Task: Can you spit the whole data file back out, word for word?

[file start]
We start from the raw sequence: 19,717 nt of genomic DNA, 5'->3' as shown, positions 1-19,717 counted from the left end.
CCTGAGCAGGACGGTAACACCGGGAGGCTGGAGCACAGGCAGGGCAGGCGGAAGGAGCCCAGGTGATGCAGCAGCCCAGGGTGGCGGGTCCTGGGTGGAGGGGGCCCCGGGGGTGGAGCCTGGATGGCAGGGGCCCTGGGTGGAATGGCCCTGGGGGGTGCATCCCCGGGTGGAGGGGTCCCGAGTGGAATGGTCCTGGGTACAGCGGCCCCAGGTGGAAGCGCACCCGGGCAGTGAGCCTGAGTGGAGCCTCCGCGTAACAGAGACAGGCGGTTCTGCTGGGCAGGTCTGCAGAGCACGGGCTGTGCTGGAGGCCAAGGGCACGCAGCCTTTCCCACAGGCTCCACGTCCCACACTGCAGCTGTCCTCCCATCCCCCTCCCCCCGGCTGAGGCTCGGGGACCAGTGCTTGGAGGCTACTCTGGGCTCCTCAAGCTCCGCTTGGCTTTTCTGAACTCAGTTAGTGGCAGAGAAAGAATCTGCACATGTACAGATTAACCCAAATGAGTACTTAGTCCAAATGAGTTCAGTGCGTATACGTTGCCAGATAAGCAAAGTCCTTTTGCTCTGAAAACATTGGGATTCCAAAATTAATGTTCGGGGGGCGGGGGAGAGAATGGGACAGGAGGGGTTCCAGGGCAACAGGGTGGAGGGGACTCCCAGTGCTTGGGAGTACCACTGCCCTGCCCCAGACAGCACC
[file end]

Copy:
We start from the raw sequence: 19,717 nt of genomic DNA, 5'->3' as shown, positions 1-19,717 counted from the left end.
CCTGAGCAGGACGGTAACACCGGGAGGCTGGAGCACAGGCAGGGCAGGCGGAAGGAGCCCAGGTGATGCAGCAGCCCAGGGTGGCGGGTCCTGGGTGGAGGGGGCCCCGGGGGTGGAGCCTGGATGGCAGGGGCCCTGGGTGGAATGGCCCTGGGGGGTGCATCCCCGGGTGGAGGGGTCCCGAGTGGAATGGTCCTGGGTACAGCGGCCCCAGGTGGAAGCGCACCCGGGCAGTGAGCCTGAGTGGAGCCTCCGCGTAACAGAGACAGGCGGTTCTGCTGGGCAGGTCTGCAGAGCACGGGCTGTGCTGGAGGCCAAGGGCACGCAGCCTTTCCCACAGGCTCCACGTCCCACACTGCAGCTGTCCTCCCATCCCCCTCCCCCCGGCTGAGGCTCGGGGACCAGTGCTTGGAGGCTACTCTGGGCTCCTCAAGCTCCGCTTGGCTTTTCTGAACTCAGTTAGTGGCAGAGAAAGAATCTGCACATGTACAGATTAACCCAAATGAGTACTTAGTCCAAATGAGTTCAGTGCGTATACGTTGCCAGATAAGCAAAGTCCTTTTGCTCTGAAAACATTGGGATTCCAAAATTAATGTTCGGGGGGCGGGGGAGAGAATGGGACAGGAGGGGTTCCAGGGCAACAGGGTGGAGGGGACTCCCAGTGCTTGGGAGTACCACTGCCCTGCCCCAGACAGCACC